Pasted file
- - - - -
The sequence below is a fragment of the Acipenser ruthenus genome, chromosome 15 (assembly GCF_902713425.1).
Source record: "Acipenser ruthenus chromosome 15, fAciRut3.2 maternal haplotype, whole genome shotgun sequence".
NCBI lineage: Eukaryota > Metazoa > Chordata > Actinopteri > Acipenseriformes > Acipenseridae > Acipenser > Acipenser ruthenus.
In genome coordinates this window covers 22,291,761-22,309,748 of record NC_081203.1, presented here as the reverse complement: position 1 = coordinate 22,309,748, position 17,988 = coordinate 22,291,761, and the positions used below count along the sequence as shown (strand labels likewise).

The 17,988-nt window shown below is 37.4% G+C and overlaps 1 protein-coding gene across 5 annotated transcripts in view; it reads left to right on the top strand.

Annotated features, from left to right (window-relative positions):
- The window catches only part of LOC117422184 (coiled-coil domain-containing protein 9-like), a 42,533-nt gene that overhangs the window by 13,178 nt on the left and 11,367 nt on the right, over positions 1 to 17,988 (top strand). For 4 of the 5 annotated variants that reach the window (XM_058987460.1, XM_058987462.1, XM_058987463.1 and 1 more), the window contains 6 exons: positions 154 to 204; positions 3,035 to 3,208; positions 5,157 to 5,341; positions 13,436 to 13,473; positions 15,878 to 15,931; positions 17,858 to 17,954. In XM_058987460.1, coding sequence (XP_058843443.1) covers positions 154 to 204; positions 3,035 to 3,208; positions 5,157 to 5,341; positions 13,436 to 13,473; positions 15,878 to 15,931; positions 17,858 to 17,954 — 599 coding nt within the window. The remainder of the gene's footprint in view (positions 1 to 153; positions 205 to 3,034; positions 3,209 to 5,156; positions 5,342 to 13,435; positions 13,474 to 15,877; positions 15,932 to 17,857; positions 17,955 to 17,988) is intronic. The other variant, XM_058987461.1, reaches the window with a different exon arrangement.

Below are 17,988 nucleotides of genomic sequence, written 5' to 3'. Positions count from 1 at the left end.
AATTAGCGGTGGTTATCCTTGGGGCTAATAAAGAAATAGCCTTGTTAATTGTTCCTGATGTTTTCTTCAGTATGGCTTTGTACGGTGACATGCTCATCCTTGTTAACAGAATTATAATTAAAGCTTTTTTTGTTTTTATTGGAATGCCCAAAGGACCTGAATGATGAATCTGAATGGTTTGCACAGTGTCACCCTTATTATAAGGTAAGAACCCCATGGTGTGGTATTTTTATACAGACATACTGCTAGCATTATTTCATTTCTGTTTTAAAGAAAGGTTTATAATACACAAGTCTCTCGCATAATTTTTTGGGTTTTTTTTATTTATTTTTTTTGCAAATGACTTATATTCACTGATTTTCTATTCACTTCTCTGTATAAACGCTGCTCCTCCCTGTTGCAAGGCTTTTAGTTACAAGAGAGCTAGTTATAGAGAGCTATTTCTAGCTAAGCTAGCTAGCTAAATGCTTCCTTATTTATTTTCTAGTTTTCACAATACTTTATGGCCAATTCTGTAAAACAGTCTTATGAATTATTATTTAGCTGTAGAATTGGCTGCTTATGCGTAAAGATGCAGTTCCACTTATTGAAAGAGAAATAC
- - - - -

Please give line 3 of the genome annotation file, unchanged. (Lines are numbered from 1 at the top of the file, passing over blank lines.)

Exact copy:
NCBI lineage: Eukaryota > Metazoa > Chordata > Actinopteri > Acipenseriformes > Acipenseridae > Acipenser > Acipenser ruthenus.